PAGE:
Best Bikes for New Riders

Are you new to biking and deciding which motorcycle to buy? Perhaps you’re thinking of getting into it and want to know which bike you would be best to buy if you do? We’ve compiled a list of bikes you could consider using if you’re new to riding.

Suzuki SV650


Suzuki SV650

Suzuki’s SV650 has been described as the ‘perfect all-rounder’ with the middleweight v-twin displaying versatility, affordability and practicality.

One of the most desirable features of the SV650 is the ultra light handling and secure suspension and brakes; you’ll instantly feel comfortable going all the way from touring to your weekend ride out.

It’s not the biggest bike on the market, not always suitable for those taller riders, but you’ve got to give credit to Suzuki for this.

Suzuki SV 650

“SV650 was and still is my first bike. 4 years, never missed a beat, fun and forgiving. At the end of the day it’s all down to personal choice.”  Vincenzo Mauriello


[Total: 19    Average: 2.7/5]

Honda CB125F


Honda CB125F

Recommended as one of the best bikes for new riders, Honda’s CB125F is a great motorbike for commuting.

Honda have crafted a great machine that allows you to build up your confidence with its 125cc engine and steel frame with new telescopic fork up front and rear shocks, you’ll be comfortable from your first ride. Although it’s one of the cheaper new bikes on the market, its equipment may be basic but that’s all you need.

Honda CBF 125

Honda CBF 125

“If you’re starting out on a 125 and have some spare cash about, I’d suggest a Honda CBF125. If you have quite a bit of money and you’re a tall person like me then I’d highly suggest a Yamaha MT125 as the height of the bike and lightness makes it a comfortable bike to ride I’ve owned one for nearly a year now and I’m not regretting my choice buying one.”  Jamie Goldie Gardner


[Total: 9    Average: 3.2/5]

Yamaha MT125


Yamaha MT125

A great first bike if you’re looking for something light and nimble. Yamaha’s MT125 allows you to build up your confidence on their newest 125 model with a great adjustable seat height, excellent handling and a quality design.

Yamaha have proved that 125 bikes don’t have to boring when it comes to design, the MT125 is the full package. Although it might not be the cheapest first bike you can get on the market, it’s well worth the money. Only weighing in at 138kg, you can build up speed nicely if you’re looking to get away from the city and on a longer ride plus with the improved rear monoshock you’ve got an extra barrier of protection.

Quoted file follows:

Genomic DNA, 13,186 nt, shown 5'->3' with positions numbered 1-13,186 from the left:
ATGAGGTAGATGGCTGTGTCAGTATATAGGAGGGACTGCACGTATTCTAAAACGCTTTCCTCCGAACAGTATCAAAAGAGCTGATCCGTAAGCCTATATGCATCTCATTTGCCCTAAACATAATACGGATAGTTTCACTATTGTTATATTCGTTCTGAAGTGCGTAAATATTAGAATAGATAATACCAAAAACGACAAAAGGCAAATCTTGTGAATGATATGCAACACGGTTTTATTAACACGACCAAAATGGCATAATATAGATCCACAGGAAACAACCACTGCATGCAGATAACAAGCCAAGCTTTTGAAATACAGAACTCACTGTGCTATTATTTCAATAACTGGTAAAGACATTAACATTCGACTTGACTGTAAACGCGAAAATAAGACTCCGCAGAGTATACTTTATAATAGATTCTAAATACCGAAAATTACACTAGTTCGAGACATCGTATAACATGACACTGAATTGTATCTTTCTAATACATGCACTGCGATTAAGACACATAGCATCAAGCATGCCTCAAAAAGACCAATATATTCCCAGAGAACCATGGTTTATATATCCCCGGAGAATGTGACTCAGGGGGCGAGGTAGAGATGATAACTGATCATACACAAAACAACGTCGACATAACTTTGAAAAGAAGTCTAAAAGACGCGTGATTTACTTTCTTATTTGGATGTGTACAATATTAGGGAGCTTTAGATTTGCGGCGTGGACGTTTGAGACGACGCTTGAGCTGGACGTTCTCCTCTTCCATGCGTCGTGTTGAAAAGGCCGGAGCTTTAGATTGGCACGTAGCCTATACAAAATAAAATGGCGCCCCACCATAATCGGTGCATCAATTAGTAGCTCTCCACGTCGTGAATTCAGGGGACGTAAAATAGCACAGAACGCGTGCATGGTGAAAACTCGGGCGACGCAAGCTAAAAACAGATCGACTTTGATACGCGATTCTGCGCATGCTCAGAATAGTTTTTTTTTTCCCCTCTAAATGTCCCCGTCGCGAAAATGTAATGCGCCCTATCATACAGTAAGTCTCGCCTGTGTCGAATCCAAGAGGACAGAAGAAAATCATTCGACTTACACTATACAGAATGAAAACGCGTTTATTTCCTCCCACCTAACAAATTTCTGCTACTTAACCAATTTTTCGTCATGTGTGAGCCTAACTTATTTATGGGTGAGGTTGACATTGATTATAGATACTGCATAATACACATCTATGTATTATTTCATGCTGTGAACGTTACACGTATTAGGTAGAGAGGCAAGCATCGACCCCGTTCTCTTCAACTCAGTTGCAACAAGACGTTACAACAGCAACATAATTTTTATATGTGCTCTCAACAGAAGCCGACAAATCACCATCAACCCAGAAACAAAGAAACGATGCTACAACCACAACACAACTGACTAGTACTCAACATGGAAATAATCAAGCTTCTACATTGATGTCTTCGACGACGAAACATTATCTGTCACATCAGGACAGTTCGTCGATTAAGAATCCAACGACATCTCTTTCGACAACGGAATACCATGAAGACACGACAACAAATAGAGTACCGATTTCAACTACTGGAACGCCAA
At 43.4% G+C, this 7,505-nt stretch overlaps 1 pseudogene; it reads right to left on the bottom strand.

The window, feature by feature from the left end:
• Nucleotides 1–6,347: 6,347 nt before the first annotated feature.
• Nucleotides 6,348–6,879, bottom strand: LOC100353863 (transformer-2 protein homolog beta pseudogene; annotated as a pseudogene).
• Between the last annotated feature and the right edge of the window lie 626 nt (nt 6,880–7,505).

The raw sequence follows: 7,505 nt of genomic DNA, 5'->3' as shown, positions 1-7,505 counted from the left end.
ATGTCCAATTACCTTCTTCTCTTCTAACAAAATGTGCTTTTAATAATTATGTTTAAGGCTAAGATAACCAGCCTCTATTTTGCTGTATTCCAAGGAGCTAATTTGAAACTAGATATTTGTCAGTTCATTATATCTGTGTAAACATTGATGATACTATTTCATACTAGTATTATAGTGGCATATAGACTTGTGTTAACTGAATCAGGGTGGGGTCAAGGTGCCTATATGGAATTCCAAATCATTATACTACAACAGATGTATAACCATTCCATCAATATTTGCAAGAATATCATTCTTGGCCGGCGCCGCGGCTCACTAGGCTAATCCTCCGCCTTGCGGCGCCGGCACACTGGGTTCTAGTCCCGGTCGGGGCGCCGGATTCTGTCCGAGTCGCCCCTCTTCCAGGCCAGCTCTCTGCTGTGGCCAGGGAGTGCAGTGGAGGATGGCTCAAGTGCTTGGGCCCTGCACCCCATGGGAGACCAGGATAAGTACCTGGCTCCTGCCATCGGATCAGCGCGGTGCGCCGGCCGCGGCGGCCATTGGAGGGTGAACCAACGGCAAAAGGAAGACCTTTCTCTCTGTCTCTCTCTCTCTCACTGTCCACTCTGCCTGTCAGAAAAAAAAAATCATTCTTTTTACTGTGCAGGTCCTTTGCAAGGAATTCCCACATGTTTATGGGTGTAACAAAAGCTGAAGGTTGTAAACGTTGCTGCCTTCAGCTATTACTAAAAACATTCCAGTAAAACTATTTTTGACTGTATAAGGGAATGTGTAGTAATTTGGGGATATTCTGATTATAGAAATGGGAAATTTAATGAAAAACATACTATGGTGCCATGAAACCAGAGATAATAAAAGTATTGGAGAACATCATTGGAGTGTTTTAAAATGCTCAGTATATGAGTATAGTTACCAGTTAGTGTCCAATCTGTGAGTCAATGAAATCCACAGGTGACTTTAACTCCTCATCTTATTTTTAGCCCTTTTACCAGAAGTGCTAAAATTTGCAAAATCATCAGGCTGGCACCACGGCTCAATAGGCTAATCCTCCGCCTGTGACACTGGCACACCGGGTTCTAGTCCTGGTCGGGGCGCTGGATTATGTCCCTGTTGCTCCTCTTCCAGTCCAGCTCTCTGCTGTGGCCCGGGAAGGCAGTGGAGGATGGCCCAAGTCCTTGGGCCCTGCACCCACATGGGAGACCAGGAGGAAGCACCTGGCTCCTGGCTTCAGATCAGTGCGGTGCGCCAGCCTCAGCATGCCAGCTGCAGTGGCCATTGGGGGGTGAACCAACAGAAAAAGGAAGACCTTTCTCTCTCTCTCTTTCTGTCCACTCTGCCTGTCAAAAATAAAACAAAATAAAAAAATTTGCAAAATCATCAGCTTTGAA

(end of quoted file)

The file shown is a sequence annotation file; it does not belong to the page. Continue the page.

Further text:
Yamaha 125 motorbike


[Total: 16    Average: 2.6/5]

Kawasaki ER-6F


Classed as a middleweight machine, Kawasaki’s ER-6F is a favoured first motorcycle by many bikers because it’s sturdy, reliable and a whole lot of fun.

Although it might not be the most attractive of bikes to some, ER-6F is a nimble machine that is efficient for commuting to taking on your first big ride out. Smooth gearbox transitions and great suspension allow you to build up your confidence no end.

kawasaki-er-6n-2015

“Kawasaki ER6-F was my first big bike, stylish, great handling and really cheap to run… loved it.” Pete Anderson

Our Beginners Guide to Motorcycling has everything you need from passing your CBT to getting your full unrestricted license.   Welcome to the world of two-wheels!


[Total: 20    Average: 3.2/5]

Yamaha XJ600 Diversion


The XJ600 Diversion by Yamaha is often noted as a great first bike due to being practical, reliable and cheap to run – everything a newbie needs!

The seat height sits at a low 770mm with a 599cc engine, it might not be the nicest looking machine but it’s always going to be there. A great bike for running around town to touring the great British roads.

“I’ve got an XJ600 Diversion for my first bike, brilliant on fuel and really cheap on insurance.” Carl Pitson


[Total: 16    Average: 3/5]

Your first set of wheels…

If you’re new to the biking scene then don’t worry, we’ve got some great advice on what bikes to try, how to safe and be savvy on the roads.

Confidence is key

Potholes, roundabouts, split lanes, dual carriage ways and motorways are just a few of the obstacles on British roads, and with many of them not in a good condition it’s no surprise that some riders will opt for sunny Sunday ride over a weekday commute. It’s always highly recommended to take advanced motorcycle training courses throughout your riding life to make sure you’re up-to-speed with staying safe.

Advanced training 

There are plenty of options when it comes to advanced motorcycle training, you may often find free courses in your local area run by the police or other emergency services. Biker Down training courses allow groups of bikers to learn about first aid and care in an accident scenario. A vital skill to motorcyclists to have as they are normally the first point of call for a fellow biker.

There are numerous other courses included Institute of Advanced Motorists (IAM) and Bikesafe. You can find out more about advanced training here.

Be safe and savvy

It’s important to feel safe on your bike but it’s also important to feel comfortable in what you’re wearing. Take the time to research into protective gear and helmets as these are important lifesavers when you’re out riding.  Although it is only compulsory to wear a helmet in the UK, it is strongly advised that wearing full body Armour, gloves and boots will go along way in protecting you.

For an extra safety level, or even to see what your riding skill is really like, you can download numerous apps that feature emergency service call out buttons if the app detects there has been an accident. Apps such as … also allow family members to track your ride via GPS and you can share routes on social media too.

Some handy advice to remember if you’re ever involved in a motorbike accident…

What bike would you recommend for a new rider? Share in the comments below…